Photo by: David Lin

June 22, 2009 / Staff Management

Distribute it, and they will come

Written by Idea File Staff

A variety of distribution methods exist – from simple to flashy – no matter whether yearbooks are handed out in the spring, summer or fall. Advisers and administrators opposed to summer/fall delivery cite obstacles to distributing yearbooks, especially to seniors, for staying with spring delivery.

However, advisers at summer/fall delivery schools use a variety of distribution methods, from fund-raising dances to homeroom hand-outs, proving you can successfully get books to students in the late summer or early fall.

Dances raise money

The Early Premiere Dance has been an annual event for 10 years at Western High School in Parma, Mich., said Erika Sponsler, who has been yearbook adviser for eight years.

The dance is in the cafeteria after the first home football game following the start of school. About half of the school’s 950 students attend, and they have earned an average of $1,600 in recent years from the $4 admission and selling yearbooks to students who did not pre-order. The dance is a big event because it is one of only four school-sponsored dances during the year, Sponsler said.

The yearbook staff works the door and distributes the books. Yearbook parents chaperone, a DJ is hired to play music and for food, the vending machines are turned on. A special area is set up for the previous year’s seniors to get their books and hang out to sign.

“Graduates are invited to come back and tons do – sometimes more than for homecoming. They do not have to pay for the dance,” she said.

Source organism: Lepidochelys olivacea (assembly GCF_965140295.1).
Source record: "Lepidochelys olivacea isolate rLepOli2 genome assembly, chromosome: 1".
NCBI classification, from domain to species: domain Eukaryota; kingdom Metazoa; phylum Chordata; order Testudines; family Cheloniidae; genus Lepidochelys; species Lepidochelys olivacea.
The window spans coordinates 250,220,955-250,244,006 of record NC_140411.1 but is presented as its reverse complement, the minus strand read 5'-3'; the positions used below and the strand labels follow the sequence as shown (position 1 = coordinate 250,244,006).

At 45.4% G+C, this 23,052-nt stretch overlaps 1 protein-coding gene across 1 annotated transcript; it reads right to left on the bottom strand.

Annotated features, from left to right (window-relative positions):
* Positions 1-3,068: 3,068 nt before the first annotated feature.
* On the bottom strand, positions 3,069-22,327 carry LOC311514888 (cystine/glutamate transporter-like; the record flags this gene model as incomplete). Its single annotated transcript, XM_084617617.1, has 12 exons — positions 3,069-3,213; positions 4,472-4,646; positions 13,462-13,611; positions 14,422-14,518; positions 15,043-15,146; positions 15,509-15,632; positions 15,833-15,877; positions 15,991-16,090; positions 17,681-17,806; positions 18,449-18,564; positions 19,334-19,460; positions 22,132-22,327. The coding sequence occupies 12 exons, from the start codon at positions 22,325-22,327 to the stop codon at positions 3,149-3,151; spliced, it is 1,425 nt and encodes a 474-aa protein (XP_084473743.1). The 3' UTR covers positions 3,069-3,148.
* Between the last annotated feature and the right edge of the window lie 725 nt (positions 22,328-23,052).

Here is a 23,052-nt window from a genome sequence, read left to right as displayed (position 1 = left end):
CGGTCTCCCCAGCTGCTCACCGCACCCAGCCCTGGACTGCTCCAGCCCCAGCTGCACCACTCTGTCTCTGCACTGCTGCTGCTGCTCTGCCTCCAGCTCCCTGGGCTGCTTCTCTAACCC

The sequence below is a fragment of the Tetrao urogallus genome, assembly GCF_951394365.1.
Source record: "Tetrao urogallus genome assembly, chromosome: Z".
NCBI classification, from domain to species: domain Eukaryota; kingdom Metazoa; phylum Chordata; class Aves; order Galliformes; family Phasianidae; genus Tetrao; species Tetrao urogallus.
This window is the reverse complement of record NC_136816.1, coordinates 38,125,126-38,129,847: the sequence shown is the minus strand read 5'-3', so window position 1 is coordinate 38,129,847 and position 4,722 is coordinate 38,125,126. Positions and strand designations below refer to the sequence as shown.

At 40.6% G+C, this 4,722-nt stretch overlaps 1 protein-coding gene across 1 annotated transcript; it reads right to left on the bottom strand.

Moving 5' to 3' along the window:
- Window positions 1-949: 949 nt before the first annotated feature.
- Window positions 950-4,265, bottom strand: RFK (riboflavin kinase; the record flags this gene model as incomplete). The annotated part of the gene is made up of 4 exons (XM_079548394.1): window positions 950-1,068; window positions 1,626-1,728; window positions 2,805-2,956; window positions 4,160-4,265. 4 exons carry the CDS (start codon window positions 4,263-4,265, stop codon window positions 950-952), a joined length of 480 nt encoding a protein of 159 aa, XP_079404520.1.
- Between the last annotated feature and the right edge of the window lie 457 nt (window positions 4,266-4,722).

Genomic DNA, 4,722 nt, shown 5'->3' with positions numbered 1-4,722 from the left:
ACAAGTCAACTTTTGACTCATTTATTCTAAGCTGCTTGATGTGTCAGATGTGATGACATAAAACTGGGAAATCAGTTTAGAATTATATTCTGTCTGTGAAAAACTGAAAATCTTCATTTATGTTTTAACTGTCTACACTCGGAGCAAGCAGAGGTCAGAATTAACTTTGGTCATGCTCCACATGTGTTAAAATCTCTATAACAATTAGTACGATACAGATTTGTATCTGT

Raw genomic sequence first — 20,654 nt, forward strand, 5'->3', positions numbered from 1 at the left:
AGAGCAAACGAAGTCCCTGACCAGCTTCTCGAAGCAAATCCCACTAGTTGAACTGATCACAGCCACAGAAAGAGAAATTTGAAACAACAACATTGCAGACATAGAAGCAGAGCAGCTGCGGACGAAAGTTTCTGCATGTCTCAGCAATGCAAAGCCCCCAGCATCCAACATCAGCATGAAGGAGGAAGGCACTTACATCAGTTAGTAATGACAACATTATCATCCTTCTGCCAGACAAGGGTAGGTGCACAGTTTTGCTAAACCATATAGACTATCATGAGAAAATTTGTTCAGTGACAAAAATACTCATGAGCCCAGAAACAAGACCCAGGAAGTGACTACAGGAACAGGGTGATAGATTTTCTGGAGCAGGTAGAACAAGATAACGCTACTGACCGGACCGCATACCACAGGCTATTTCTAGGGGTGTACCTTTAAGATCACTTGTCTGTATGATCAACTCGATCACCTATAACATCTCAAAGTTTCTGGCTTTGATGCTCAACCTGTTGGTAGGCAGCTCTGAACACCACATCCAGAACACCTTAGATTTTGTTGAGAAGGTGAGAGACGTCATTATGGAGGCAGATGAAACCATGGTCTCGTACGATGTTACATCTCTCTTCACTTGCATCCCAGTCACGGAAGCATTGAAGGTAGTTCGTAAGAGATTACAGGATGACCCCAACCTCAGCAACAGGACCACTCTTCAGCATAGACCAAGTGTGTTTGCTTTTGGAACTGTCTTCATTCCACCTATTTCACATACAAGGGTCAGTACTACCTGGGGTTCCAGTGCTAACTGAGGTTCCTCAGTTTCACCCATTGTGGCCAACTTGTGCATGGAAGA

Official distribution begins the week after the dance, when students can stop by the yearbook room before or after school and get their yearbooks.

Meanwhile, Hanover-Horton High School in Hanover, Mich., held its first yearbook distribution dance this year, and adviser Jackie Gregory deemed it a success. Estimates showed more than half of the school’s 500 students showed up.

Admission was $3, even if they just wanted to get their book and leave. The Student Council donated concessions. Four teachers and four parents chaperoned, and staff members took admission, helped with concessions and passed out books. Staff members who did not want to attend had to secure the chaperones.

Gregory said tables were set up with pens for students to use.

“I didn’t think they’d get it (but) they all sat around and were signing,” Gregory said.

Remaining books were handed out in homeroom the next week. Gregory said that was the main reason she wanted to do a dance. Teachers told her distribution during homeroom disrupted the day because students were only focused on the yearbook.

“I thought, if we do this, we can turn it into a fundraiser,” she said.

No fund-raiser, just fun

When Lee’s Summit West High School in Lee’s Summit, Mo., opened two years ago, yearbook adviser Michael Russell knew traditions needed to be started. West students were coming from other Lee’s Summit schools, one of which had a spring delivery yearbook. To win over students to the idea of an August delivery, he and the staff threw a Release Party.

The yearbook staff mans the Commons area, provides free pizza and drinks, plays iTunes “louder than necessary,” and uses a big screen to show pictures of seniors that yearbook photographers had taken during the year. They also had a confetti cannon.